Her entire breathtaking outfit always blows me away when I see her pictures, but especially her fully stenciled, embroidered and appliqued mid-length skirt where she used her Dusk fabric.  *Swoon*
Mine is simply hand-stitched.  With pockets.
All inner construction stitches are hand-stitched with double strands of Coats and Clark Button Craft Thread, then flat-felled with a single strand.  I added pockets.  Pockets are always good, right?!  :)
But let's back up and start at the beginning.  I really wanted to make the 6-panel Gore Skirt from the book Alabama Studio Style that was designed to be a part of my 6-panel Tank Top from the same pattern sheet.  After the pattern was traced and cut out I quickly found out that my sliver of fabric would not accommodate that pattern.  At all.  Having already made the 4-panel Short Fitted Skirt from Natalie Chanin's Alabama Studio Sewing + Design   I knew how it fit, so thought the pattern might could be modified into a 6-panel skirt.   Photo below is the 4-panel Short Fitted Skirt.  I love this thing and wear it all the time.
Anyway, I had my heart set on a 6-panel skirt with pockets, so with great bravery and courage..... much unlike my usual think, re-think and analyze everything self when cutting precious fabric.... I cut my 4-panel skirt pattern into a pattern for a 6-panel skirt and promptly cut into my precious Alabama Chanin fabric.  Still cannot believe I did all that that quickly!
And it worked out well.  Almost all is hand-stitched with Coats and Clark Button Craft thread.... double strands for inner construction stitches, and single strand for the flat-felled seams with machine-stitched turned down casing for 1" elastic at the waist.  
Pocket bags were serged because I used a woven and did not want them to fray.  Worried about having enough room at the hips for the pockets, and knowing I shortened the 4-panel skirt 2" at the hemline.... instead of taking the 2" off at the hem on this skirt, I took the 2" off at the waist which made for a little more room for the pockets.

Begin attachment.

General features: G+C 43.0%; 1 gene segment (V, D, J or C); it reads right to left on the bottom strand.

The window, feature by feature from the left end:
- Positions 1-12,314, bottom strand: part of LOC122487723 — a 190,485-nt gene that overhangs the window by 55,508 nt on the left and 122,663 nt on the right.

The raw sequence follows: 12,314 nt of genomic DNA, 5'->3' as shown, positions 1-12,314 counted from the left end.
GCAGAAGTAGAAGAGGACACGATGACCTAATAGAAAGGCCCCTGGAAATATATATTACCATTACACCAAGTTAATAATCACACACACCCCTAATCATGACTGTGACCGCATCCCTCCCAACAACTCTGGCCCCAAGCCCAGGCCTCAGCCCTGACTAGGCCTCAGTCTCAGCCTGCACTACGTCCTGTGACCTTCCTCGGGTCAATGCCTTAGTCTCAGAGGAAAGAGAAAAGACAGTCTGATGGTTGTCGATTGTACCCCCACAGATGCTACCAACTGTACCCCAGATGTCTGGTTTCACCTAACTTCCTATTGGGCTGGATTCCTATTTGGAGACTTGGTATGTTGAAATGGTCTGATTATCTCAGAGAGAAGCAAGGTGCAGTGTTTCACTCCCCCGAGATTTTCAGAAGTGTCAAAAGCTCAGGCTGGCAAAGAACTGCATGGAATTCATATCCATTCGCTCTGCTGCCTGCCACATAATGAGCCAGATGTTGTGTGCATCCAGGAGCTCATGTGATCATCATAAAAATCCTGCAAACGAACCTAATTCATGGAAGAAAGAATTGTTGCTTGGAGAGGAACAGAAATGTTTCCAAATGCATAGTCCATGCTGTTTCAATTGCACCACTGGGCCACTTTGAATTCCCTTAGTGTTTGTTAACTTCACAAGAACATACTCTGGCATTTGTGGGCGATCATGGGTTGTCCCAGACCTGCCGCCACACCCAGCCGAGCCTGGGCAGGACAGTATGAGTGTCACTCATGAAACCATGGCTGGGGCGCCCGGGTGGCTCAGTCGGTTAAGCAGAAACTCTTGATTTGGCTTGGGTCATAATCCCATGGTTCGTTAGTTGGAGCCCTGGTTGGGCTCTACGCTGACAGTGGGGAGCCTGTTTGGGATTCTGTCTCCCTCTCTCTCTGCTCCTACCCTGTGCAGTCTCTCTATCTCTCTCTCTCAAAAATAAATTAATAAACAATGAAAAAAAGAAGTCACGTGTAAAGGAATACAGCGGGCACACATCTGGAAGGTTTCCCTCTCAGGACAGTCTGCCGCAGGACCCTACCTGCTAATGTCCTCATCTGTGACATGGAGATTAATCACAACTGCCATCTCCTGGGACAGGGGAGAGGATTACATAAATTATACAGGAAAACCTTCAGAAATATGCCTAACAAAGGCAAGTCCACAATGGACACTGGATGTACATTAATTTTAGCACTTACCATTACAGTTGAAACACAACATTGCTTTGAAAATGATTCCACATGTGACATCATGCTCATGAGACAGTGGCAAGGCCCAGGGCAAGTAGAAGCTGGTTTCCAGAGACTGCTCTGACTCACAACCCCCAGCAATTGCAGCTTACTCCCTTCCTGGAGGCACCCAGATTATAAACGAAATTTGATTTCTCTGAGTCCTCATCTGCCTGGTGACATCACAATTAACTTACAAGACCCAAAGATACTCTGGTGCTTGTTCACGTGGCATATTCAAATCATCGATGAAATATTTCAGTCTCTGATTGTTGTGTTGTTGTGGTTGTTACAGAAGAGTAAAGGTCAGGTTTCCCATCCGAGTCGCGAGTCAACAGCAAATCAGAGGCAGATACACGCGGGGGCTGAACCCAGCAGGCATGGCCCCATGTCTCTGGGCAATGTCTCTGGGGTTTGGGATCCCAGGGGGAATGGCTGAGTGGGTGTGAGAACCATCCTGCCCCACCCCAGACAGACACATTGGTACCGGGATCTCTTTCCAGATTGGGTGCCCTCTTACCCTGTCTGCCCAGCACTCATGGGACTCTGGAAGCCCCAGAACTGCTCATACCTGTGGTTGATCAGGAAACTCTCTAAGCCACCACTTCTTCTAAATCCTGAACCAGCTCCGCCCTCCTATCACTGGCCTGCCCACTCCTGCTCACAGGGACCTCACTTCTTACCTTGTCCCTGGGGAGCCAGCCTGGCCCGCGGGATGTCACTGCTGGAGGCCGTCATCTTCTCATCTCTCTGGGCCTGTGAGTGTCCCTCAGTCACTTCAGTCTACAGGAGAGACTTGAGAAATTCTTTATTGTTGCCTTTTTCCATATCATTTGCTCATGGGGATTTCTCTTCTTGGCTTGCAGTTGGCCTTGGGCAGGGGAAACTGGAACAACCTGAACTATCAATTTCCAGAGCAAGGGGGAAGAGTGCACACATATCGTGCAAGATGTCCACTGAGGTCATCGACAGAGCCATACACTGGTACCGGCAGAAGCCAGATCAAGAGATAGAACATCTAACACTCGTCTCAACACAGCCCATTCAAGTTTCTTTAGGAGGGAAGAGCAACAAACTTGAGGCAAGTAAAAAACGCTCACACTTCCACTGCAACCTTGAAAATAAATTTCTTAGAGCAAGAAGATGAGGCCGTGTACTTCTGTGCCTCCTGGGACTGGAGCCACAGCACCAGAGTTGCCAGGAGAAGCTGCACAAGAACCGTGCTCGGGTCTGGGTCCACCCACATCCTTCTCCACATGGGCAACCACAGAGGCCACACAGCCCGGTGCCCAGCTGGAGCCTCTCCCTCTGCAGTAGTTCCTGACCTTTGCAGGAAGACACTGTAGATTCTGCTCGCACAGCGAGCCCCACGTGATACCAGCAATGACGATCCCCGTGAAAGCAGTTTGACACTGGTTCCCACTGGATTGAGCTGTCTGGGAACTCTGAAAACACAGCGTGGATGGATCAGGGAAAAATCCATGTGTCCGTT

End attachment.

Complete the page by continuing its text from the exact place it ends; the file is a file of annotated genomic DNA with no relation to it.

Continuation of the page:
I'd run out of the Dusk fabric, but had enough scraps to make part of the pocket bag that might be seen and used a darker blue woven for the rest of the bag.
With the hand-stitching, you can stitch down the front of the pocket openings and I really like the look of this a lot.
So there it is.  My Alabama Chanin simple ensemble. 
I like.... no love..... both pieces separately, but am not keen on them together.  The skirt is the most comfortable skirt, and the Alabama Chanin organic cotton jersey is the softest cotton jersey fabric against the skin.... but the skirt feels sort of 'full' at the waist and grabs the jersey tank top and makes me feel a little frumpy?  Not that flattering on my figure, maybe?  Anyway, the skirt is mostly worn at home and is most loved for the comfort it affords.  I will say, now that I've got a couple of simple AC garments under my belt, feel I am better prepared to tackle a more challenging project.  Am also finding that I love the hand-stitching process.
And it was oh-so-nice to spend a few minutes at one of the waterfalls along the Carrick Creek Trail this day.
Happy Sewing Everyone!  :)